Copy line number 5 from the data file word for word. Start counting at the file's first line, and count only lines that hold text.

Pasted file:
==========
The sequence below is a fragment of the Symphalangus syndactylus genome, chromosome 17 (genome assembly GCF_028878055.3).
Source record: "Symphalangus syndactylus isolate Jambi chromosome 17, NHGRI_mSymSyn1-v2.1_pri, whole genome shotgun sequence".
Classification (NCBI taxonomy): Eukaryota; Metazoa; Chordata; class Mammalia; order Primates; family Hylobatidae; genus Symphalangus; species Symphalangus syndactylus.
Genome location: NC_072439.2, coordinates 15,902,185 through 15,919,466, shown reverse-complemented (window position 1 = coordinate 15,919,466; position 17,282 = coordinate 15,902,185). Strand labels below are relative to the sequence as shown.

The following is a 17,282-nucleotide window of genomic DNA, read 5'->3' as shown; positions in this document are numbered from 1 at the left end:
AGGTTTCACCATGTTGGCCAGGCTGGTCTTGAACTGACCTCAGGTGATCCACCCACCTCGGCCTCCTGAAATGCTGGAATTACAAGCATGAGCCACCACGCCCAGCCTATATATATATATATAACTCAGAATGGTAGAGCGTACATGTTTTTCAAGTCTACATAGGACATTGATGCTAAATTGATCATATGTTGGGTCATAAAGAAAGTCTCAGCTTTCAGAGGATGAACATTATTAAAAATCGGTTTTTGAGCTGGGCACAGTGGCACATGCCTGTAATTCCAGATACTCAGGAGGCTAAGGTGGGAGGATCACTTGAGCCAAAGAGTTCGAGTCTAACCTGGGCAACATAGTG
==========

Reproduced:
The following is a 17,282-nucleotide window of genomic DNA, read 5'->3' as shown; positions in this document are numbered from 1 at the left end: